Tracy Quan, a scientist sailing on Expedition 369, had this to say about the how and why to becoming a geoscientist…
Several times a year, I get the chance to participate in a few outreach programs designed to introduce secondary school students and their teachers to the geosciences. One of the questions that frequently gets asked is what type of classes or skills would be useful for someone who might want to become a geologist. On one hand, there is no set formula for becoming a geoscientist. Geologists come from all walks of life, with a wide range of different experiences that lead them to geology. I know geologists who previously had careers as educators, businesspeople, mechanics, engineers, artists, even ministers, and those skills helped shape them as geoscientists.
But there are some things that I might recommend. For the most part, I think that the most important trait would be an interest in the field and a willingness to put time and effort into learning and researching. In addition to taking classes in geology, doing courses in other science and math fields would be useful. When I teach Introduction to Physical Geology, I tell my students on the first day that if you think this class will be easy because you won’t have to learn about the behavior of different elements, energy transfer, organism growth, math equations, and other ‘harder’ science concepts, then you will be sorely disappointed, because we will be discussing all of those things (along with economic, social, and historical concepts).
Frankly, this is one of the things I especially like about the geosciences: that it does combine concepts from other fields of science. Even though I call myself a geochemist, my research involves concepts from biology, physics, and math, in addition to geology and chemistry. My projects don’t stand alone; other researchers have used their expertise in paleontology, sedimentology, geophysics, etc. to analyze other aspects of the same questions that I am trying to answer. Here on the JR, I often use my breaks to ask questions of other researchers. Together, all the pieces fit to make a complete picture of a particular environment, process, or time period.
Photos: One of the goals of each expedition aboard the JR is to introduce scientists to students around the world through live broadcasts.
A geologist also needs to be a strong communicator in oral, written, and even graphical formats. It can be a challenge to explain data or conclusions clearly, concisely, and at a level appropriate to a particular audience. I’m frequently in awe at some of my colleagues’ work in these areas, particularly when artistic talent is involved since my abilities are distinctly limited in that realm. I think that these communications and interpersonal skills are often under-emphasized for science fields, and students are sometimes surprised at how essential they are. The ability to communicate with the public about what geologists are learning about the past, present, and future will only become more important in the years to come.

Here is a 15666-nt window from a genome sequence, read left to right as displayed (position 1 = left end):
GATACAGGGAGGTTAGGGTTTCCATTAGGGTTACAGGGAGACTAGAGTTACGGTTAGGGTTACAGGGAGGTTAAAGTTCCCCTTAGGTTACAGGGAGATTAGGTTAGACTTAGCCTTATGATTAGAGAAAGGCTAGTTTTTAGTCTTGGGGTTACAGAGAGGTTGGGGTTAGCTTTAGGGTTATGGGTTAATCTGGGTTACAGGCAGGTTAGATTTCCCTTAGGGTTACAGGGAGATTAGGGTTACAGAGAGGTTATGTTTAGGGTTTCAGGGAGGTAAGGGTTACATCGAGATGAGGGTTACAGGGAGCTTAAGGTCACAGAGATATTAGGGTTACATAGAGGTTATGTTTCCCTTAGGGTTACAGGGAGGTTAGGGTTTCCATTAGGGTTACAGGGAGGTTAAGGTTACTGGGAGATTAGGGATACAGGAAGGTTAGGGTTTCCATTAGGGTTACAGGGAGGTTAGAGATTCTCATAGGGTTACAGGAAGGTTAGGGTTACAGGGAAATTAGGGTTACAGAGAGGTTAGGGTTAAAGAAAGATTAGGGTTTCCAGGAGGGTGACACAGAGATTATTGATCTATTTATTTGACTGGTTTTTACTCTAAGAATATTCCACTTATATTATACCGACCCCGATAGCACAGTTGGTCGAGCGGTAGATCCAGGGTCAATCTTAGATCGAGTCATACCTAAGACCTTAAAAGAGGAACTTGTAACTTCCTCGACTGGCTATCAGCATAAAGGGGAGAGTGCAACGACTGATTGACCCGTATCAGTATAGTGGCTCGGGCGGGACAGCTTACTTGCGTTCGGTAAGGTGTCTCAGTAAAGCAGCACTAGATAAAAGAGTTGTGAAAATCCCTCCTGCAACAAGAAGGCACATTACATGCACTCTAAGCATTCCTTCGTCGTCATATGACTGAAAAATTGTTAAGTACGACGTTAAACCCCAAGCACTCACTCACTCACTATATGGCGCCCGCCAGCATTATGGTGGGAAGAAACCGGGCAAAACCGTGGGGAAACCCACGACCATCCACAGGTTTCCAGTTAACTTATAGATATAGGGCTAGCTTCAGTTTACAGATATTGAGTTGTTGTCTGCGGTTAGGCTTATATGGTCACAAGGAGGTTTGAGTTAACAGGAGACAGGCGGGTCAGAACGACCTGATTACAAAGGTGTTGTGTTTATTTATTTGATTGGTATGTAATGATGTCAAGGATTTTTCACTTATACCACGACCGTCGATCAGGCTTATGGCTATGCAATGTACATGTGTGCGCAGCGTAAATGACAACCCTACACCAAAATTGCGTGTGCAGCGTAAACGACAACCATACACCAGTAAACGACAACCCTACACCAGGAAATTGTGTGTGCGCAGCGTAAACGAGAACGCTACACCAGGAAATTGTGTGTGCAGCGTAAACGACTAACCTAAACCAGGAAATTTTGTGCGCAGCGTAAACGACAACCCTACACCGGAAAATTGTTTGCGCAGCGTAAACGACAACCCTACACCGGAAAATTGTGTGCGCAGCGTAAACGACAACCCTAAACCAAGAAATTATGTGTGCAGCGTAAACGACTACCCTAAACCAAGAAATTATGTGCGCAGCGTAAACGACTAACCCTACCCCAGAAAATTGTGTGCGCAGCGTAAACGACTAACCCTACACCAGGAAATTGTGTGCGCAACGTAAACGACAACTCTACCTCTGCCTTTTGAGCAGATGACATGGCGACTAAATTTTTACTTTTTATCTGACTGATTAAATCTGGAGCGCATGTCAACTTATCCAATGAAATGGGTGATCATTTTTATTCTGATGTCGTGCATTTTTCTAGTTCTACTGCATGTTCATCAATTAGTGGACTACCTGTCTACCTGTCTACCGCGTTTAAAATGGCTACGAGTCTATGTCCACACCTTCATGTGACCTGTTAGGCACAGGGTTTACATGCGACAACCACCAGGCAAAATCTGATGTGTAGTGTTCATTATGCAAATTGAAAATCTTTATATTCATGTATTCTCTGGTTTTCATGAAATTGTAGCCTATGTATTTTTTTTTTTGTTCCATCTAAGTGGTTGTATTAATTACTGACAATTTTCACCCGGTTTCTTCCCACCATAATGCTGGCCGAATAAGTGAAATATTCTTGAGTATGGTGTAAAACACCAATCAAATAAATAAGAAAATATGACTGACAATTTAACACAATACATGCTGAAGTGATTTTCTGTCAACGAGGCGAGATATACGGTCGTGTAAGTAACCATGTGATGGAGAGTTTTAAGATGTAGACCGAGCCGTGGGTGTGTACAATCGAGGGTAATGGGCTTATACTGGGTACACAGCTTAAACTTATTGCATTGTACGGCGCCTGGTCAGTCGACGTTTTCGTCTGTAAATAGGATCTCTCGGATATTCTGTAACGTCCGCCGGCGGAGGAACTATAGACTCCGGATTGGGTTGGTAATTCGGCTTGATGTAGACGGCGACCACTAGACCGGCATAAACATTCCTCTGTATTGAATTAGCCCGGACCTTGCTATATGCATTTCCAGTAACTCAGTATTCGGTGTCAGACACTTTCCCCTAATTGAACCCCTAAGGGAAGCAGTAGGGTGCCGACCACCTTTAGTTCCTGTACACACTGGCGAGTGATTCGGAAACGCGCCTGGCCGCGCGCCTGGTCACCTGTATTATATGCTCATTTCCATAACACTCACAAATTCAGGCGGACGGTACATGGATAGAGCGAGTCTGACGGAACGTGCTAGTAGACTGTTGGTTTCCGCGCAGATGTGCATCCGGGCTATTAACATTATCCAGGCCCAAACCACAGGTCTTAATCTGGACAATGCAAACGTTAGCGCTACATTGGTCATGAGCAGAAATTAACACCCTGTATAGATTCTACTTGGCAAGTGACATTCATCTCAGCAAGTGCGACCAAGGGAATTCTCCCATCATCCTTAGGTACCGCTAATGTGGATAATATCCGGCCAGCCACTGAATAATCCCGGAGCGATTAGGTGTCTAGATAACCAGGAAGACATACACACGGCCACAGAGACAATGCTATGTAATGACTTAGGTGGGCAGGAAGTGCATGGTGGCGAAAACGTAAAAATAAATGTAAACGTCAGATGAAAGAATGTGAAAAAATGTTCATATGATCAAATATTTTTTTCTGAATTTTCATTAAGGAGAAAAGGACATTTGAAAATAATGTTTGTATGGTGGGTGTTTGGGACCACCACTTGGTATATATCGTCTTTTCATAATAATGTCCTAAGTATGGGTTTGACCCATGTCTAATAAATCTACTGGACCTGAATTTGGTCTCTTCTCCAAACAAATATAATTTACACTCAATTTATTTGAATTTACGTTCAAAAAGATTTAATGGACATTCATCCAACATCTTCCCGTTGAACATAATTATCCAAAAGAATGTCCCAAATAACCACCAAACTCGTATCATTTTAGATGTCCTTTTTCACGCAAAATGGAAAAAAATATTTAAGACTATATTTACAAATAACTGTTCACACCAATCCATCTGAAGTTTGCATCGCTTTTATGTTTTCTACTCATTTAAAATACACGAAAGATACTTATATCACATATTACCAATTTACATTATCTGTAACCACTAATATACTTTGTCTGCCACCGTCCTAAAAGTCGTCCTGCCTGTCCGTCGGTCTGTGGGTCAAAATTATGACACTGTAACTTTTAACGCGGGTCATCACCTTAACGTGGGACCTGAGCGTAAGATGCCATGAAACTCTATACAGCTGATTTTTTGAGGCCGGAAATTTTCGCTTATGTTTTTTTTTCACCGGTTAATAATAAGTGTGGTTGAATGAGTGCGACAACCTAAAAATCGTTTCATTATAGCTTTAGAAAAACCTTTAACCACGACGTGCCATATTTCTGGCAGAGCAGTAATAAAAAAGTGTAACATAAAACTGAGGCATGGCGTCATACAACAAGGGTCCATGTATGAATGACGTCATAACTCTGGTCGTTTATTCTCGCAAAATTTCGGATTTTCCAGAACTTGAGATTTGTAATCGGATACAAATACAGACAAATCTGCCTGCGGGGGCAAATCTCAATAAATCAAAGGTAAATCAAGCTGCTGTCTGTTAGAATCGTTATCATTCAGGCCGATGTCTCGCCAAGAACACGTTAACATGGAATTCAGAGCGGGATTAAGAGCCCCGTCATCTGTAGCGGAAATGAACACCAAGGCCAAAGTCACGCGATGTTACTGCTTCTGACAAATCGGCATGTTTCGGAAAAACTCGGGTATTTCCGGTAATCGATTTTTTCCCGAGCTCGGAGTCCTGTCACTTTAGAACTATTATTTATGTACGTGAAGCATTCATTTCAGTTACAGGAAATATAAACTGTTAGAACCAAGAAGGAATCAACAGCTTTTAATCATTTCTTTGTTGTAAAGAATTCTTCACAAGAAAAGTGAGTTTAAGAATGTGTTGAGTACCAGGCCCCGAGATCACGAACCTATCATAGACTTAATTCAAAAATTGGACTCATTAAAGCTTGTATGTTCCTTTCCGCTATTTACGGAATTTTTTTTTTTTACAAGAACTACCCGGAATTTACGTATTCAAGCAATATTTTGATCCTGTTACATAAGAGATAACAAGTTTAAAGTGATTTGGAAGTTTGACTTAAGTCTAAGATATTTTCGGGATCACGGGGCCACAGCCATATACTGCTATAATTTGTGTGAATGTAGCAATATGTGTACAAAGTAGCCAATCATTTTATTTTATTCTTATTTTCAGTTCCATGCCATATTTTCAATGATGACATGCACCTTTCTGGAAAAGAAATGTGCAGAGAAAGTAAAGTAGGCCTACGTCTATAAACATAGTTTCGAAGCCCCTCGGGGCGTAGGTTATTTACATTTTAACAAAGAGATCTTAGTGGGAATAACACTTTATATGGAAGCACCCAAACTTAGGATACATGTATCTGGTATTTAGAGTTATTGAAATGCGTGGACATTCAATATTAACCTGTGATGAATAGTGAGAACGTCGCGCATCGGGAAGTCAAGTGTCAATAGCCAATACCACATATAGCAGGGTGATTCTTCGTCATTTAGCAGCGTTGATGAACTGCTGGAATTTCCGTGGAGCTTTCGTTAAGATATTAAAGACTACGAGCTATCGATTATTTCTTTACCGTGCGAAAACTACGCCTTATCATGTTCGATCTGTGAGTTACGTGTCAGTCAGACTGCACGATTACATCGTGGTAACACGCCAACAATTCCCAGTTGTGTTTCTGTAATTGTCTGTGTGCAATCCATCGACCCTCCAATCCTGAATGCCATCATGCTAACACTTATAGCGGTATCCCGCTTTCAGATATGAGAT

What can a person do with a geology degree? The geoscience field encompasses a wide array of specialities and jobs, so the answer is ‘pretty much anything’. There are those that go into academics, or the petroleum/mining industries, or who work for various geology or environmental agencies at the state and federal level. Geoscientists serve as experts to assess environmental, energy, or geological risk issues, and even start their own consulting companies. Research areas include the atmosphere, oceans, continents, urban environments, and other planets. There are geologists who work with forensics investigators to solve crimes, and with doctors to determine environmental causes of illness or identify drugs from natural products. Geology graduates work as science teachers, museum educators, and tour guides. Some geologists have had more than one type of job, all within the geosciences. If a student is interested in a specific type of job, there are often professional internships and university programs tailored to provide experience in those areas. For example, my home department, the Boone Pickens School of Geology, is working on developing course recommendations for emphasis areas in petroleum, environmental, and pre-law so that geology majors who are interested in these areas can get a head start.
Since this blog is all about the diversity of geoscience and geoscientists, I thought that I would ask some of my fellow JR scientists about their favorites. Here are 5 favorite sections of geologic time other than the Cretaceous (given we’re on a cruise studying the Cretaceous that was most peoples’ first choice), and 6 favorite plankton species (because there are 6 paleontologists on board).
5 favorite sections of geologic time (in no particular order)
1. Archean: ‘On the big picture scale, it’s so interesting because it’s the very beginning, and the Earth was very different’ (Carl Richter)
2. Maastrichtian: ‘I’m Dutch, and it’s the only age named after a Dutch city’ (Sietske Batenberg)
3. Paleogene: ‘Lots of interesting climate changes during this period’ (Takashi Hasegawa)
4. Lutetian: ‘It’s named after the old name for the city of Paris’ (Laurent Riquier)
5. Llandovery: ‘It’s just fun to say’ (co-Chief Scientists Richard Hobbs and Brian Huber)
(Many thanks to Lauren O’Connor for helping poll the day shift scientists!)
6 favorite plankton species (in no particular order)
1. Lithastrinus septenarius (David Watkins)
2. Falsotruncana mascakovae (Maria Rose Petrizzo)
3. Radotruncana calcarata (Erik Wolfgring)
4. Any from genus Discoaster (Rodrigo do Monte Guerra)
5. Orbulinoides beckmanni (Kirsty Edgar)
6. Bolivinoides draco draco (Trine Edvardsen)
Photo credits: Bill Crawford, Viv Cumming, http://www.foraminifera.eu/ and http://mikrotax.org/pforams/
Illustrations: Charissa Ruth